Texas Instruments (NASDAQ:TXN), which designs and manufactures semiconductors, will announce its Q1 2014 earnings on April 23. On account of the diminishing revenue base from its legacy wireless business, the company reported a 4.8% decrease in its 2013 revenue. However, the declining revenue contribution from the wireless division improved TI’s net income by 23% as the segment offers lower margins compared to TI’s other business segments, namely analog and embedded products.
Having exited the wireless business in September 2012, TI’s restructuring initiative is almost over. However, the company claims that it will continue to monitor its investments and the market opportunities they address, to focus on opportunities that have the best potential for sustainable growth and returns. In line with this strategy, it plans to reduce costs in certain embedded processing product lines that either have matured or do not offer the desired return. TI also plans to reduce its resources in Japan, and estimates the above actions to result in annualized savings of about $130 million by the end of 2014. The company will eliminate about 1,100 jobs this year.
For Q1 2014, TI estimate a marginal decline in its revenue mainly on account of the final step-down in legacy wireless revenue. We believe that the higher revenue contribution from the profitable analog and embedded divisions, a robust product portfolio, one of the best sales and field application teams in the industry, and strong manufacturing capacity will help spur TI’s growth in the future.
We will update our valuation for TI after the Q1 2014 earnings release.
Improving Revenue Mix To Increase Gross Margin
Lower revenue, increased capacity under-utilization charges and the acquisition of its large analog competitor, National Semiconductor, impaired TI’s gross profitability in the last few years. TI’s gross margins declined from 53.6% in 2010 to 49.7% in 2012. However, higher revenues, combined with an improving product mix and better factory utilization, increased TI’s gross margin from 47.6% in Q1 2013 to 54.2% in Q4 2013. For full year 2013, gross margin stood at 52.1%.
The quality of TI’s portfolio has improved as the company derives a larger proportion of its revenue from higher value analog and embedded processing products, which are more profitable and less capital intensive compared to wireless products. The Analog and Embedded segments accounted for 79% of TI’s revenue in 2013 as compared to 72% in 2012. Increased loading in its most advanced factories and shutting down of older, less efficient factories (such as its Houston and Hiji 6-inch factories) is an important factor that improved TI’s factory utilization, in turn improving margins.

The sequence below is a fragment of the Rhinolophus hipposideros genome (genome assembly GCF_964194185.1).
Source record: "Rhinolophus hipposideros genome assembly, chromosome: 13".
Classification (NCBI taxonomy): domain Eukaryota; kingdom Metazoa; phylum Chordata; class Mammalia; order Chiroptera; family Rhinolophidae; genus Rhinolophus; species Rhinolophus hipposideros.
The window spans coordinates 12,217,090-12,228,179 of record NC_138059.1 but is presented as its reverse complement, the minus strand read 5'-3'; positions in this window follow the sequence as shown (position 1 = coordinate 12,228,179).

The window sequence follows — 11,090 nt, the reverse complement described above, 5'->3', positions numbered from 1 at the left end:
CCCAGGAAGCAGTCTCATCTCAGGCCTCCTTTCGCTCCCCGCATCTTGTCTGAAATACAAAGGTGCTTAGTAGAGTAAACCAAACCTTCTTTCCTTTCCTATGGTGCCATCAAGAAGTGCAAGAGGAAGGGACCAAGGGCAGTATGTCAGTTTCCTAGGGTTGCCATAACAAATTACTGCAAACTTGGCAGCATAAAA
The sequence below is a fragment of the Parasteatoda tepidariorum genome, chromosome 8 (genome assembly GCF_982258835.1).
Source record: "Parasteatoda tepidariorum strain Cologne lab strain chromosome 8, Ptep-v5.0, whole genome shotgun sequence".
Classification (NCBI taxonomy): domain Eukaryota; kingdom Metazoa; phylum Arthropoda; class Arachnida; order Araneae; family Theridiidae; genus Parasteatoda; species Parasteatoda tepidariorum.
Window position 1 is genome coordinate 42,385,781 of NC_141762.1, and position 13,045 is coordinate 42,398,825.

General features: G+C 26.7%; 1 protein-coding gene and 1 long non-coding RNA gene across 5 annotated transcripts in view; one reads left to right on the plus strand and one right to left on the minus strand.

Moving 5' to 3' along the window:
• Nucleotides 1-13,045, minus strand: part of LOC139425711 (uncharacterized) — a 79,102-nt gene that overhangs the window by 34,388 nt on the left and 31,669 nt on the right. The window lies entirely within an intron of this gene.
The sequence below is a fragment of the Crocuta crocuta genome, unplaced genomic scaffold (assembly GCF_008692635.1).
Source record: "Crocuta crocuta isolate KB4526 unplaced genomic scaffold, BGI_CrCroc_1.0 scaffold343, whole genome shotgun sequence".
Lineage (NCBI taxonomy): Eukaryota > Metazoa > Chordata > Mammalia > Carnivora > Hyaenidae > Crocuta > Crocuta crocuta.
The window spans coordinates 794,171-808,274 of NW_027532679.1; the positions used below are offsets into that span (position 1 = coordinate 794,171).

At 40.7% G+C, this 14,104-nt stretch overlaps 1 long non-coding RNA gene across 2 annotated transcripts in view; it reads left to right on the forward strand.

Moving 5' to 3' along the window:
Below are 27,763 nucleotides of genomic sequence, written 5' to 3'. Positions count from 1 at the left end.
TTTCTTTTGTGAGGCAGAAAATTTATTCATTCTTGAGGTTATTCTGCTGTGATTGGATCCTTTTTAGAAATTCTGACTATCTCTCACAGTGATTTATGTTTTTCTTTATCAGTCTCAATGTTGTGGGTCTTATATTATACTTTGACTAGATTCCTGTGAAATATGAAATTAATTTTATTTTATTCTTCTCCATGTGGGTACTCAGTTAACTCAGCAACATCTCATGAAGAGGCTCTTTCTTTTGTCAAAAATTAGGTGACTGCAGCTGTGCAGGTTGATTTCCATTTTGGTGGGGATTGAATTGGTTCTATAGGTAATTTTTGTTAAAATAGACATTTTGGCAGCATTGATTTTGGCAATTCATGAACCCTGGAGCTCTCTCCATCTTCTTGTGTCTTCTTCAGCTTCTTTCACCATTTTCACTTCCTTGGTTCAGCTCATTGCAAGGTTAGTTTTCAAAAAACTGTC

We believe that TI can manage to retain its margins at the current level until 2020.
Aligning Resources In The Embedded Portfolio To Aid Growth
TI plans to reduce costs in certain embedded processing product lines that either have matured or do not offer the return opportunities the company is looking for. The company has clarified that is does not plan to exit any market or discontinue any existing embedded products, but is simply realigning its resources to better cater to market opportunities. It expects the ongoing changes to improve the profit margin in embedded business while still maintaining its pace of growth.
With new product launches, TI continues to expand its embedded portfolio every quarter. It believes that the embedded markets (currently sized at $19 billion) offer greater potential for sustainable growth compared to mobile devices. In the last year, TI expanded its embedded product portfolio by almost 20%.
Large Manufacturing Capacity Gives TI A Competitive Edge In Analogs
TI has the strongest manufacturing capability in the analog market. Though the excess manufacturing capacity might be detrimental to TI’s short-term growth, we believe that it can provide a competitive advantage to the company as demand rises. The increasing scale of operations gives TI greater control over its operational costs. TI’s capital management strategy has been to build its manufacturing base at an opportunistic cost and position well ahead of demand. Moreover, TI indicates that only half of its under-utilization expense is cash-based, which reduces the negative impact on its cash flow.
TI accounts for over 18% of the analog market and caters to over 80,000 customers from various industries such as computing, wireless communication, infrastructure, automotive, telecom, etc. With the acquisition of National Semiconductor, a strengthening product portfolio and growth in high volume analog and logic segments, we believe that the company is well equipped to leverage increasing demand for analog products. TI is the market leader in voltage regulators, which is expected to be a strong growth driver for the analog market.
Disclosure: No positions.